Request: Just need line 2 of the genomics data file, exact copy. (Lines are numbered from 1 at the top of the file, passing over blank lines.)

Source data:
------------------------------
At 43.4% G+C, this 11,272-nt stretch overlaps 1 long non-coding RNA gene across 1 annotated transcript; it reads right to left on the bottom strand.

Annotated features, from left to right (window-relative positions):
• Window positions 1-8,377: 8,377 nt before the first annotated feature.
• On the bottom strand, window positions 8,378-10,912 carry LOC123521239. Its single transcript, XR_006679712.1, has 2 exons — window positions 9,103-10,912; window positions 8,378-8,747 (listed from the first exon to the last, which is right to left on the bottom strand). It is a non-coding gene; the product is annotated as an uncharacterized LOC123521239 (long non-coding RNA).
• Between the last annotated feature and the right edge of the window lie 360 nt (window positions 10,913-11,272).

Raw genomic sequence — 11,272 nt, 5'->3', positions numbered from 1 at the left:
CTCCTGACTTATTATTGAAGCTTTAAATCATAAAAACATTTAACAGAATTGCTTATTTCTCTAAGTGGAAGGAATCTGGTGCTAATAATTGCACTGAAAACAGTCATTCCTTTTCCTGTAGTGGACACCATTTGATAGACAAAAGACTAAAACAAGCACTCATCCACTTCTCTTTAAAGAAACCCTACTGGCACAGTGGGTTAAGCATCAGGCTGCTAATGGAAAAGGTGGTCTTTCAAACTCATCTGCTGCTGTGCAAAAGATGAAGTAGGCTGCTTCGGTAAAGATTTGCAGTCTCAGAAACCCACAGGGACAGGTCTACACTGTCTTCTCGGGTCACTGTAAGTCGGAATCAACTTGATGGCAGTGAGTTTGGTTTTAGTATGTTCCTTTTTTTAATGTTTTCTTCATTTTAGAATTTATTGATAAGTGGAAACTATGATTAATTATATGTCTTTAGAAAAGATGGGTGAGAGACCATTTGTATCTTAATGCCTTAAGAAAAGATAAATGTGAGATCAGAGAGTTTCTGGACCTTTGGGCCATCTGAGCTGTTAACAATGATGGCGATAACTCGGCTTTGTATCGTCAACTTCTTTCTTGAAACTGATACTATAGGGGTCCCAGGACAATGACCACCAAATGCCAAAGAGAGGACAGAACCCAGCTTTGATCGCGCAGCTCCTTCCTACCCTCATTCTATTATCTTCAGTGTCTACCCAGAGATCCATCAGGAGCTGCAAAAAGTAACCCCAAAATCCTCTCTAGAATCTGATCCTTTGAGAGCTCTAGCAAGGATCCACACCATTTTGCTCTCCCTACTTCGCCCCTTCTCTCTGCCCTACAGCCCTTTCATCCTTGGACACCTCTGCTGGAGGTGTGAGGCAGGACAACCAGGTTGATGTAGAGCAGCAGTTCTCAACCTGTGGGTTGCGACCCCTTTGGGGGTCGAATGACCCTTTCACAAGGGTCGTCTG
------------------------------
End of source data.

Annotated features, from left to right (window-relative positions):